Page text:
Farmer & non-farmer responsibility to each other: notes on the tensions of US agricultural governance
"If farmers expect society to help protect them against the crushing effect of surpluses, they must be prepared to protect society by working out permanent arrangements for storing of reserve food supplies. Both farmers and non-farmers have a responsibility to each other, and any dodging of this responsibility by either group is likely to end in disaster.” Former US secretary of agriculture Henry A. Wallace
This essay explores farmer and non-farmer responsibility to each other in the United States. At the nexus of this mutual dependence is a tenuous contract, straining against the chronic crisis of overproduction. This old secret crisis of surplus, coupled with the crisis of its own invisibility (hidden by assertions of scarcity), and the new enclosures and markets created in the wake of overproduction’s destructive impacts, all comprise the engine of late agro-capitalist expansionism. Drawing upon archival research at the US Department of Agriculture’s National Archive Library Special Collections, this paper chronicles the origin of this contract, which forms the basis for US agricultural policy, specifically the Farm Bill.
This contract between farmers and non-farmers was leveraged through the federal government but was compromised from the beginning by the originary coloniality of US agriculture (Mignolo 2007, Graddy - Lovelace 2016). As Carolyn Finney punctuated her Plenary Remarks at last weekend’s Dimensions of Political Ecology conference at University of Kentucky: “All. This. Land. Was. Stolen.” The contract eroded over the course of the 20th century, subsumed by these foundational contradictions, which currently flare as cognitive dissonance regarding labor (xenophobia amidst labor shortages), ecology (deregulation amidst climate change-induced disasters), trade (one-eyed fixation on exports), and social discriminations (ongoing racism and patriarchal heteronormativity amidst rise in diverse growers). But it is worth excavating the attempt at this core social contract between farmers and non-farmers, extricating it from the ethno-nationalism at work in dominant farm policy, exemplified by the American Farm Bureau Federation. It is worth recognizing the core agrarian honesty of this mutual responsibility — and the risks of dodging it.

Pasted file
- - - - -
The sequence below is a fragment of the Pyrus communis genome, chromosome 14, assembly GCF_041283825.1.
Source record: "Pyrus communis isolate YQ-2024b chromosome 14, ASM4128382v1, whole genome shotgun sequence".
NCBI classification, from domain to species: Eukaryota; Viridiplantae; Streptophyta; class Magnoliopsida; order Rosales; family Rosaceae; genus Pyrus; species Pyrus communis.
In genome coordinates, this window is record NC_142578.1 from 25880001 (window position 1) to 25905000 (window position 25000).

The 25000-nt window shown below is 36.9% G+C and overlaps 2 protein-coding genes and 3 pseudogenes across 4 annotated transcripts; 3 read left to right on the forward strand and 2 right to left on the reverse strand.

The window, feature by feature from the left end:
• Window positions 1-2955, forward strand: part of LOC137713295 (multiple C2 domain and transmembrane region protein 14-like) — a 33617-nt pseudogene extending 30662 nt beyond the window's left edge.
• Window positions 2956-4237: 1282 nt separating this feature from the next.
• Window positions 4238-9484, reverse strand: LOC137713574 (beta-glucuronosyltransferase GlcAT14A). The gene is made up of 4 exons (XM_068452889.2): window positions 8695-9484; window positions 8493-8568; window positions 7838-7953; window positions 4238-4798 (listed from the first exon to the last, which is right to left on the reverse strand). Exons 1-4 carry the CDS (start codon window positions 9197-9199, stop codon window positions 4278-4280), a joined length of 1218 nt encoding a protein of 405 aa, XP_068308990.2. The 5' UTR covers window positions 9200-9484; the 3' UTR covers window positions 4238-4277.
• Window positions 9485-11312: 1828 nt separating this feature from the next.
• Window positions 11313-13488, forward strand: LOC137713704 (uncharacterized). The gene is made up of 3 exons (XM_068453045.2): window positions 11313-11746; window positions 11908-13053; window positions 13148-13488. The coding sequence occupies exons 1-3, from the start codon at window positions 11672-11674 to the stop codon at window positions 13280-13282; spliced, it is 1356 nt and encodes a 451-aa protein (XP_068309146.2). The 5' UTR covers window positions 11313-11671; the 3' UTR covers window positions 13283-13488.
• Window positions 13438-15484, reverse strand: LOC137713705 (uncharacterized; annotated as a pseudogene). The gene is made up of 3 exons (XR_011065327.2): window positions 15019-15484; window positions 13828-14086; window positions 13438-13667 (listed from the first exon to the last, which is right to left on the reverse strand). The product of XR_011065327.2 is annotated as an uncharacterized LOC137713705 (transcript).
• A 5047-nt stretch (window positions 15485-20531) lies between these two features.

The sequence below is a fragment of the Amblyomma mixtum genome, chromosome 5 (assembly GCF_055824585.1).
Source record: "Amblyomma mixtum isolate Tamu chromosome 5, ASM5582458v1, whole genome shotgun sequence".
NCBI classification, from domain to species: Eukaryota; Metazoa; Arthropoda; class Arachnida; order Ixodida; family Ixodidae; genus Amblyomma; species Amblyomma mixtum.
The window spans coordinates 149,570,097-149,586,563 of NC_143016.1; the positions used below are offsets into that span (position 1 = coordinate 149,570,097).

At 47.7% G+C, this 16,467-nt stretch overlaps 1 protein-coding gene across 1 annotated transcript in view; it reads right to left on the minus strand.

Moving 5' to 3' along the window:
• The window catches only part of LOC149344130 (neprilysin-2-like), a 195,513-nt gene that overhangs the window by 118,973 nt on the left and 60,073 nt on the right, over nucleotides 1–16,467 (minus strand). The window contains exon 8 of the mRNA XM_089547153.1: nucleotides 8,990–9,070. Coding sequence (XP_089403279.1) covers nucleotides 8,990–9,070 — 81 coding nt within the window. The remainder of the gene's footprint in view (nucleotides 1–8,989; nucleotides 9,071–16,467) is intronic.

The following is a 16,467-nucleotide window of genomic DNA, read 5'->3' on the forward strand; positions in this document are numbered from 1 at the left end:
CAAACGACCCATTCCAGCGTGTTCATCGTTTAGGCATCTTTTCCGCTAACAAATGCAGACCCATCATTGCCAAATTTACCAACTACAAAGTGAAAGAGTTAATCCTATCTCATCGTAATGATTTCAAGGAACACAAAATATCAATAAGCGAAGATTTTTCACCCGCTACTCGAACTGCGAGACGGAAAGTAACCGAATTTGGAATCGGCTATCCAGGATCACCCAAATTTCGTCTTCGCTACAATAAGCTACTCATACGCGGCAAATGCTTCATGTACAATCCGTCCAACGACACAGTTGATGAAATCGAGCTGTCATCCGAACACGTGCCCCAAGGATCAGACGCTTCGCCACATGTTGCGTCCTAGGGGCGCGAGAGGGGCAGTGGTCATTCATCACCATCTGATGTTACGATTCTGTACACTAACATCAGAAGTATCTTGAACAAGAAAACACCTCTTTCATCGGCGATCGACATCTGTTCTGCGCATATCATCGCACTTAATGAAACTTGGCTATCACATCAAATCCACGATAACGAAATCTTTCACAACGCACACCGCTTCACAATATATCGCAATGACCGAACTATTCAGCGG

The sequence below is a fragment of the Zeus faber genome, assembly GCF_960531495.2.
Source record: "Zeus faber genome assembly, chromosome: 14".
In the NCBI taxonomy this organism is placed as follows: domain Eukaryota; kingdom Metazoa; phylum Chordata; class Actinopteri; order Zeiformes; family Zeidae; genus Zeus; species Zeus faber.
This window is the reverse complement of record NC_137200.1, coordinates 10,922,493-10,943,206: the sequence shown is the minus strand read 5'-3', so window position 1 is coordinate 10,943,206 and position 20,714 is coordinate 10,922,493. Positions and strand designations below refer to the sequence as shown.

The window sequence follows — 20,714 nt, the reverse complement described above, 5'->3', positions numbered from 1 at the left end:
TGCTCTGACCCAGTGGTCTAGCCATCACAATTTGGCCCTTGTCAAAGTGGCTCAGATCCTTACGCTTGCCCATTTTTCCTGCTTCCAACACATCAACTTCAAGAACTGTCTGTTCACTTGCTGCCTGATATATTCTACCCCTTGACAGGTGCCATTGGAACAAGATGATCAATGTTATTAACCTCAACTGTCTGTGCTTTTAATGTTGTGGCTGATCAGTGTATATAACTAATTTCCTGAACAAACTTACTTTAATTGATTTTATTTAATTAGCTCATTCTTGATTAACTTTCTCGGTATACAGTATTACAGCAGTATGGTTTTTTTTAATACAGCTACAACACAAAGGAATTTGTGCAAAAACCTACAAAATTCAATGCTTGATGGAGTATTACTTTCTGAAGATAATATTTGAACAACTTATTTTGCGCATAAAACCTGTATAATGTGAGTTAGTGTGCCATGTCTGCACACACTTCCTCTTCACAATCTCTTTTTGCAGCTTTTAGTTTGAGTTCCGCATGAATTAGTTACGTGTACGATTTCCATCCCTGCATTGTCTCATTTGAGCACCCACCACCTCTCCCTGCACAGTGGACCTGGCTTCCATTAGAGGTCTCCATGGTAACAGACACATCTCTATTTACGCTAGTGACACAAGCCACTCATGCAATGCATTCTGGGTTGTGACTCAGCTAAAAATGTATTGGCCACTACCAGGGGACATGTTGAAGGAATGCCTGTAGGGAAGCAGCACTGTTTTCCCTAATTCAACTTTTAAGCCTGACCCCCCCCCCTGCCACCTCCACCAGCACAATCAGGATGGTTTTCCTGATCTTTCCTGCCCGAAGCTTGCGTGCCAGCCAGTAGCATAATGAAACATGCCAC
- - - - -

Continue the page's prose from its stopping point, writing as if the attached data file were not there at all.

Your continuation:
This paper was presented at the Emancipatory Rural Politics Initiative (ERPI) 2018 Conference: "Authoritarian Populism and the Rural World"